As you know by now, every week in this space I write about RCA, the services we provide for the community, and the ways we're trying to make Reston a better community. I hope you'll indulge me this week as I deviate from my typical topics. Because this is a special day, and I want to talk about someone who inspires me to work on Reston's future.
Eleven years ago today, on a chilly evening in Charlottesville, I held my daughter Leslie for the first time. She was my first and, so far, only child. I was new to the parenting game, but I already knew that my life would never be the same. And indeed it has not been the same, and I couldn't be happier about that.
To say that Leslie makes me proud would be an understatement. She's bright, charming, kind-hearted, and has a great sense of humor. She is a joy to be around. She is in the Advanced Academics program, and she's becoming a talented flute player. I am as proud of her as a parent can be.
Raising Leslie has changed my perspective in a lot of ways, and my approach toward the community is definitely one of them. Becoming a parent alters your perspective on time in a big way. You become much more of a long-term thinker. I am happy that Reston is a good place to live now, of course. But I'm also interested in making sure that it remains a good place to live years from now.
If Leslie chooses to stay here and (hopefully) raise a family of her own, I want to be sure that this is still the sort of community she'll want to live in. And the only way to make sure of that is to get involved in shaping that future myself. That desire, combined with the sense that I owe something to the place I grew up in (as mentioned in ), helped inspire me to get involved in community leadership.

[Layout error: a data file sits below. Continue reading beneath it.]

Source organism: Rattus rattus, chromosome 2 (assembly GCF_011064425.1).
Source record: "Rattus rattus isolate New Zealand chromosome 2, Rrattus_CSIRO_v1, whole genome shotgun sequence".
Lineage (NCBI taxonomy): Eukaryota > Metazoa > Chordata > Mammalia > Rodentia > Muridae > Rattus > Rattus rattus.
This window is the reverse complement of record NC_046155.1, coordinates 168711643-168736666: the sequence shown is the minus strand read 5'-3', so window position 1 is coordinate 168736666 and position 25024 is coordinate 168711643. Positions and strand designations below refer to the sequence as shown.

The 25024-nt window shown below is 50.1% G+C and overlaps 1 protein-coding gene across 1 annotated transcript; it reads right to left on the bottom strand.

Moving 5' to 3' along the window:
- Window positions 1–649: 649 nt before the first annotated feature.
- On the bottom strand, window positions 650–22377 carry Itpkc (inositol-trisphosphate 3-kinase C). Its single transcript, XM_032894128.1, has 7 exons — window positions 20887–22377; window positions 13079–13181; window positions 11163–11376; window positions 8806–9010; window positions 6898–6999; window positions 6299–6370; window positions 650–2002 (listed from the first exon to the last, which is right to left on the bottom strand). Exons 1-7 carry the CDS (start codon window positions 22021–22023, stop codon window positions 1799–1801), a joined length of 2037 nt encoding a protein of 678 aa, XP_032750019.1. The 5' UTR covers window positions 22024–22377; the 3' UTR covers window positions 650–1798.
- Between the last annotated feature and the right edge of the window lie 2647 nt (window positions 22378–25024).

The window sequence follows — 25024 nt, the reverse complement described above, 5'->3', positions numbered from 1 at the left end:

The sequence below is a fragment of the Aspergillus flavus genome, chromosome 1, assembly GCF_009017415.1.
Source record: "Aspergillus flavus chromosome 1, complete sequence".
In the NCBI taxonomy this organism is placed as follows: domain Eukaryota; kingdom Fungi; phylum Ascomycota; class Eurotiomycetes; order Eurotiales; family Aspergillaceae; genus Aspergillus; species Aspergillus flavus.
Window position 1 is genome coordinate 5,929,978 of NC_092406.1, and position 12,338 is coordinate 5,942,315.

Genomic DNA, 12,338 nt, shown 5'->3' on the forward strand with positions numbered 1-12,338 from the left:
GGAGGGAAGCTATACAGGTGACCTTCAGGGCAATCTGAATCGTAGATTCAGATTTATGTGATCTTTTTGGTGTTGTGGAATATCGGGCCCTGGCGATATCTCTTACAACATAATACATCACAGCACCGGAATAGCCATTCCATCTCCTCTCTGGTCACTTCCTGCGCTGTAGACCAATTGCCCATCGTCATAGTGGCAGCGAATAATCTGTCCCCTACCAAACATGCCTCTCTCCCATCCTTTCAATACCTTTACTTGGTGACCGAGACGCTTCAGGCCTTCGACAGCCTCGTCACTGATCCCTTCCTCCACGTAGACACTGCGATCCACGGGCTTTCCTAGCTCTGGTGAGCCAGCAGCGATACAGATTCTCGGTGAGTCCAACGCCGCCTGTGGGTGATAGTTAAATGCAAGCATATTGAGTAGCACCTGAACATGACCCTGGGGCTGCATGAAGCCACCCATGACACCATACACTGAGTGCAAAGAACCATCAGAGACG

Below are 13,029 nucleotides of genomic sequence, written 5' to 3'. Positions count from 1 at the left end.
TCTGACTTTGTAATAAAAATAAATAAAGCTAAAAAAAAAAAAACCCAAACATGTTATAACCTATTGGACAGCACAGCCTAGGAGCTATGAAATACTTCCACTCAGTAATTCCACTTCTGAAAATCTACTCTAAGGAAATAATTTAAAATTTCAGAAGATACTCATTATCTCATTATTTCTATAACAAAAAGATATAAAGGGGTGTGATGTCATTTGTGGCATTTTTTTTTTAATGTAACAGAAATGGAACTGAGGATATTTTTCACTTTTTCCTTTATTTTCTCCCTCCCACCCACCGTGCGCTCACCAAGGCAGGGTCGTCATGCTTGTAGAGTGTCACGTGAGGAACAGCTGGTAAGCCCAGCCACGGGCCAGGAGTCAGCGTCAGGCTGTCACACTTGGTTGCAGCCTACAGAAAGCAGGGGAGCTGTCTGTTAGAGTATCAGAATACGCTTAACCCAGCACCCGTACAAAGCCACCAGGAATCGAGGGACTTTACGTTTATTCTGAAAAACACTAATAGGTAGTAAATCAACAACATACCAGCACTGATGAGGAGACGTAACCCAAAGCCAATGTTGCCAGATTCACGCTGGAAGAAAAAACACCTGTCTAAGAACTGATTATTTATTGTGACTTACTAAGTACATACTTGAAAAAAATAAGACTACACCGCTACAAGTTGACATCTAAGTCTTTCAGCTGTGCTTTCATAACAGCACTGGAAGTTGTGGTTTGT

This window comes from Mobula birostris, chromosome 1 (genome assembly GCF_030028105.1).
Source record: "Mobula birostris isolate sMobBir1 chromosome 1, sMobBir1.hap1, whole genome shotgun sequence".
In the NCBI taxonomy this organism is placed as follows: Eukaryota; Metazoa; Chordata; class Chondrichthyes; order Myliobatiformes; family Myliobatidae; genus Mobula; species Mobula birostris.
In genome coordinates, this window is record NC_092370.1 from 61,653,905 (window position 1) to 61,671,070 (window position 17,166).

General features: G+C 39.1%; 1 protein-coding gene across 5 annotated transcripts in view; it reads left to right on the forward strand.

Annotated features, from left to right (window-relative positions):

In my various community responsibilities, I try to think of Leslie's future in the decisions I make. For instance, the is charged with shaping a vision of what Reston will be decades from now. A lot of us on the Task Force may not be around to see the vision come to fruition, but Leslie will be living that future. It's crucial that we get it right, because if we don't, Leslie and her generation will have to live with our mistakes.
Similarly, I support the work of because they're planning for a future of scarce resources. If we can build a sustainable community now, Leslie's generation will reap the benefits.
Unfortunately, being involved in community service has definitely involved some sacrifices for Leslie and me. There are nights when I'm at meetings instead of at home. And there are meetings that, for lack of a child-care option, Leslie must attend with me. (She is always very polite and well-behaved at the meetings, even when they're really boring.) But she understands and appreciates the work I'm doing, and she even offers ideas and suggestions for RCA. (She was also extremely valuable as my senior campaign advisor when I ran for RCA president this summer.)
Tonight, happily, my only meeting involves lighting candles and handing over presents. In addition to the toys and books she'll be getting from me, I hope that I can ultimately give her an even bigger present: a Reston that will be the ideal place for her to live, work, and play, just like it is for her dad.
Happy 11th Birthday, Leslie. I love you. You make me so proud every day. And I hope that when you're grown up, you'll be as proud of Reston as I am.